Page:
Questions tagged [orthogonal-matrices]

Matrices with orthonormalized rows and columns. An orthogonal matrix is an invertible real matrix whose inverse is equal to its transpose. For complex matrices the analogous term is *unitary*, meaning the inverse is equal to its conjugate transpose.

961 questions
13
votes
6 answers

What is the physical significance of the determinants of orthogonal matrices having the value of $\pm 1$?

I'm new to linear algebra and while studying orthogonal matrices, I found out that their determinant is always $\pm 1$. Why is that so? What could be the physical significance behind it? I know that linear algebra can be intuitive when visualized,…
13
votes
1 answer

Maximize function on orthogonal matrices

Consider the function $f$ from the set of $n \times n$ real matrices taking $A=(a_{ij})$ to $f(A):= \prod_{(i,j) \neq (k,l)}(a_{ij}-a_{kl}) $. Edit: Note that $f(A) \ge 0$ for all $A$, since grouping pairs we…
13
votes
4 answers

Why is inverse of orthogonal matrix is its transpose?

So the question is in the title. It's easy to prove when we know that there are real numbers in it and the dot product is standard. But why this works in the general case - when there are complex numbers inside and the dot product is something else?…
qiubit
  • 2,207
  • 1
  • 15
  • 27
11
votes
2 answers

Is sum of two orthogonal matrices singular?

I am trying to solve following problem. Let $A, B \in \mathbb{R}^{n\times n}$ be an orthogonal matrices and $\det(A) = -\det(B)$. How can it be proven that $A+B$ is singular? I could start with implication: $\det(A)=-\det(B) \Rightarrow B$ is…
chip
  • 151
  • 1
  • 5
11
votes
2 answers

Show that the set of all $n \times n$ orthogonal matrices, $O(n)$, is a compact subset of $\mbox{GL} (n,\mathbb R)$

I have only concept in topology, metric space, and functional analysis. How do I tackle this? Also I want to know that is the set connected?
11
votes
1 answer

Compactness of the set of $n \times n$ orthogonal matrices

Show that the set of all orthogonal matrices in the set of all $n \times n$ matrices endowed with any norm topology is compact.
emili
10
votes
1 answer

Convex hull of orthogonal matrices

Where can I find the proof of the fact that the convex hull of the set of orthogonal matrices is the set of matrices with norm not greater than one? It is easy to show that a convex combination of orthogonal matrices has norm (I mean the norm as…
10
votes
0 answers

Can an orthogonal matrix move monotonically toward a signed permutation matrix?

The question is motivated by this question on Mathematics SE. Let $A \in O(n)$ be an orthogonal matrix that is not a signed permutation matrix, and let $P$ be the nearest signed permutation matrix to $A$ (for 'nearest', use the distance induced by…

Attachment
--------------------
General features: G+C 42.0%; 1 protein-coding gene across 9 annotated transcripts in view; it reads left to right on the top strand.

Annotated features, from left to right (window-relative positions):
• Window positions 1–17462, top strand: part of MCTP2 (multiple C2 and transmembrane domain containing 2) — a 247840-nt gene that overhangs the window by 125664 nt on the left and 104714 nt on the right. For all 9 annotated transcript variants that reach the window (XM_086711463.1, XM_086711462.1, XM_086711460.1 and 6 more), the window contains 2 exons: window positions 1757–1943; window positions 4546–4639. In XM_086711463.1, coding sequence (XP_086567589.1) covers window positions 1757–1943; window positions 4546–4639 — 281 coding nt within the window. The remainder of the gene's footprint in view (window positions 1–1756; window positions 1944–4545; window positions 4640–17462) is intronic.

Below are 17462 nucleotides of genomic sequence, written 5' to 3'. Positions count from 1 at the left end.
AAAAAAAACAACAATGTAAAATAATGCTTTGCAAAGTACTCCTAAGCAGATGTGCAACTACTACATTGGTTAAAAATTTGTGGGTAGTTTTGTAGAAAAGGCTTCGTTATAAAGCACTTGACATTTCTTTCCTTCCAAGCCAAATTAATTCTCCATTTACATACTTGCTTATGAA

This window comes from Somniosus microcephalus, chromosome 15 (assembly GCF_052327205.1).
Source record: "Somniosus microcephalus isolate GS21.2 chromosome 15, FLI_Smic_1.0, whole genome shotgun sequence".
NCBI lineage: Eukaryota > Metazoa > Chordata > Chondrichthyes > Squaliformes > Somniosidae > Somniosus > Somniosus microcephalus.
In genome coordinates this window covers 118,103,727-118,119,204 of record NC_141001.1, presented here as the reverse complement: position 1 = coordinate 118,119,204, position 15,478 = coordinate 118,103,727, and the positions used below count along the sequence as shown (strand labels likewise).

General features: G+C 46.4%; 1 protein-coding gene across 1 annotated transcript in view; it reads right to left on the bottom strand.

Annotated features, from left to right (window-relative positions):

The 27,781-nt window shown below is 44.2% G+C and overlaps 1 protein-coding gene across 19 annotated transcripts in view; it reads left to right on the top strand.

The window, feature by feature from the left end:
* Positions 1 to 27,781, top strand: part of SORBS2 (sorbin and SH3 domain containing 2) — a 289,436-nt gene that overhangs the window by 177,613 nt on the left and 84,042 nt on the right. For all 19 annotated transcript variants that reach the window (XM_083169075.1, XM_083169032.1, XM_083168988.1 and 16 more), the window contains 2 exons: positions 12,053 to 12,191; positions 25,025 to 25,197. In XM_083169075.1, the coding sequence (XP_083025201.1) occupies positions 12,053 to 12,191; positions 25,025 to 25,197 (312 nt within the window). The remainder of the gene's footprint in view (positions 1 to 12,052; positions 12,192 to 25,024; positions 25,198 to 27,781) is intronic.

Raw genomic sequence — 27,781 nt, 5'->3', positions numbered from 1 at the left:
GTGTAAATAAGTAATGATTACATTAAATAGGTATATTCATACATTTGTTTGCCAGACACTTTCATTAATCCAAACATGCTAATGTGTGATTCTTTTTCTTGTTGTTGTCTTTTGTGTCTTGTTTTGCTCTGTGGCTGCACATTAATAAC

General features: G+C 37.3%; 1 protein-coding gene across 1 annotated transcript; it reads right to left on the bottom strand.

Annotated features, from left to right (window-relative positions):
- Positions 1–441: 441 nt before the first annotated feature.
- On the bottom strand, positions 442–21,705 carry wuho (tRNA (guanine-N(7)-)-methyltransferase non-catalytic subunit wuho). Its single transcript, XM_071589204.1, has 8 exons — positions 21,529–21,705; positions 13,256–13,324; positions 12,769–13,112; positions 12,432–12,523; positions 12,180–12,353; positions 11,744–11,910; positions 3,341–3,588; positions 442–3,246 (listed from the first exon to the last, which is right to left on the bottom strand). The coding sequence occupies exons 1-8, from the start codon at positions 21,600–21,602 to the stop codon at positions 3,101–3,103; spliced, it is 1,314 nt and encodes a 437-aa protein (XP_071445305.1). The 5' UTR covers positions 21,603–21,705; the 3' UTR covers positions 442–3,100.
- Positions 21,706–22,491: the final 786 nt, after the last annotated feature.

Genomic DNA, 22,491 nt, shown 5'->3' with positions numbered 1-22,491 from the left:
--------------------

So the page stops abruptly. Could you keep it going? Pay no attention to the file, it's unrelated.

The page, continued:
10
votes
3 answers

Box-constrained orthogonal matrix

Given constants $\ell, u \in \mathbb{R}^{3 \times 3}$ and the following system of constraints in $P \in \mathbb{R}^{3 \times 3}$ $$ P^T P = I_{3 \times 3},\quad \ell_{ij} \leq P_{ij} \leq u_{ij}, $$ I would like to find a matrix $P$ which satisfies…
10
votes
4 answers

Is $O_n$ isomorphic to $SO_n \times \{\pm I\}$?

This question is taken directly from Artin's "Algebra", on page 150: Is $O_{n}$ isomorphic to the product group of $SO_{n} \times \{\pm1\}$? Here, $O_{n}$ is defined as the group of orthogonal matrices, $SO_{n}$ is the special group of orthogonal…
9
votes
2 answers

How many $3 \times 3$ integer matrices are orthogonal?

Let $S$ be the set of $3 \times 3$ matrices $\rm A$ with integer entries such that $$\rm AA^{\top} = I_3$$ What is $|S|$ (cardinality of $S$)? The answer is supposed to be 48. Here is my proof and I wish to know if it is correct. So, I am going to…
8
votes
1 answer

constructive canonical form of orthogonal matrix

For every orthogonal matrix $Q$ over the reals there is an orthogonal matrix $P$ and a block diagonal matrix $D$ such that $D=PQP^{t}$. Each block in D is either $(1)$, $(-1)$ or a two dimensional block of the form $\left(…
8
votes
3 answers

Inequality for determinant of sum of two orthogonal matrices

My goal is to show that : $$\forall A,B\in O_n(\mathbb{R}), |{\rm det}(A+B)| \le 2^n.$$ How can I access the determinant of the sum of two matrices ? I don’t know many ways to establish inequalities in Algebra, except with Bessel’s inequality and…
8
votes
2 answers

Neighborhood in orthogonal group

Let $A\in O(n)$. Assume that $|a_{i,i}|\neq 1$ for every $i$. Prove that in every neighborhood of $A$ there exists $B\in O(n)$ such that $|b_{i,i}|>|a_{i,i}| \text{ for every } i \text{ and } |b_{i,j}|\leq |a_{i,j}| \text{ for every } i\neq j$. I…
8
votes
3 answers

How to prove that every orthogonal matrix has determinant $\pm1$ using limits (Strang 5.1.8)?

The problem of interest from Gilbert Strang's Introduction to Linear Algebra Section 5.1 is as follows. Prove that every orthogonal matrix ($Q^TQ = I$) has determinant $1$ or $-1$. (b) Use only the product rule. If $|\det(Q)| > 1$, then…
HiMatt
  • 1,409
  • 5
  • 22
1
2
3
64 65